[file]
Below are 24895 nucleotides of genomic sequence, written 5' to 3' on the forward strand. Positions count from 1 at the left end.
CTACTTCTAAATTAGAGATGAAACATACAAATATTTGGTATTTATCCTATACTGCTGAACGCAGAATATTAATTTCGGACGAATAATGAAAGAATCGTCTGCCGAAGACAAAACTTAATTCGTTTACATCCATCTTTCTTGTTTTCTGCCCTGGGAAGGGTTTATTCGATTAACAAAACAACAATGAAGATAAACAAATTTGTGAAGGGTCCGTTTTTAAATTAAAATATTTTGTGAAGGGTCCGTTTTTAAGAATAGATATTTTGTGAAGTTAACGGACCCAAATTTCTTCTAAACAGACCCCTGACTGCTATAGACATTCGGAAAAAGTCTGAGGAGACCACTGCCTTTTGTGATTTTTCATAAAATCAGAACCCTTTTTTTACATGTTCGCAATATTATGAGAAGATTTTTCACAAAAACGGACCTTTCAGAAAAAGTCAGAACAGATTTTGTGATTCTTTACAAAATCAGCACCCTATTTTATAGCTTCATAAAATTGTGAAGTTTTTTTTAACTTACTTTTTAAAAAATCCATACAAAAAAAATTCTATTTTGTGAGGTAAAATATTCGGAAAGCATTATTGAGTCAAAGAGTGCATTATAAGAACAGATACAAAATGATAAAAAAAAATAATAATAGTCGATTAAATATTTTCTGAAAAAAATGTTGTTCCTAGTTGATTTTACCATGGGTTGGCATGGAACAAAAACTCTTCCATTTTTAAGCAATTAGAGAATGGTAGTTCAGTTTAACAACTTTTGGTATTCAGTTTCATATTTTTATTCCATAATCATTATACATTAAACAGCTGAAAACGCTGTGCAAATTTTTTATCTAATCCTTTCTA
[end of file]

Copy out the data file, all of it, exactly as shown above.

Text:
Below are 24895 nucleotides of genomic sequence, written 5' to 3' on the forward strand. Positions count from 1 at the left end.
CTACTTCTAAATTAGAGATGAAACATACAAATATTTGGTATTTATCCTATACTGCTGAACGCAGAATATTAATTTCGGACGAATAATGAAAGAATCGTCTGCCGAAGACAAAACTTAATTCGTTTACATCCATCTTTCTTGTTTTCTGCCCTGGGAAGGGTTTATTCGATTAACAAAACAACAATGAAGATAAACAAATTTGTGAAGGGTCCGTTTTTAAATTAAAATATTTTGTGAAGGGTCCGTTTTTAAGAATAGATATTTTGTGAAGTTAACGGACCCAAATTTCTTCTAAACAGACCCCTGACTGCTATAGACATTCGGAAAAAGTCTGAGGAGACCACTGCCTTTTGTGATTTTTCATAAAATCAGAACCCTTTTTTTACATGTTCGCAATATTATGAGAAGATTTTTCACAAAAACGGACCTTTCAGAAAAAGTCAGAACAGATTTTGTGATTCTTTACAAAATCAGCACCCTATTTTATAGCTTCATAAAATTGTGAAGTTTTTTTTAACTTACTTTTTAAAAAATCCATACAAAAAAAATTCTATTTTGTGAGGTAAAATATTCGGAAAGCATTATTGAGTCAAAGAGTGCATTATAAGAACAGATACAAAATGATAAAAAAAAATAATAATAGTCGATTAAATATTTTCTGAAAAAAATGTTGTTCCTAGTTGATTTTACCATGGGTTGGCATGGAACAAAAACTCTTCCATTTTTAAGCAATTAGAGAATGGTAGTTCAGTTTAACAACTTTTGGTATTCAGTTTCATATTTTTATTCCATAATCATTATACATTAAACAGCTGAAAACGCTGTGCAAATTTTTTATCTAATCCTTTCTA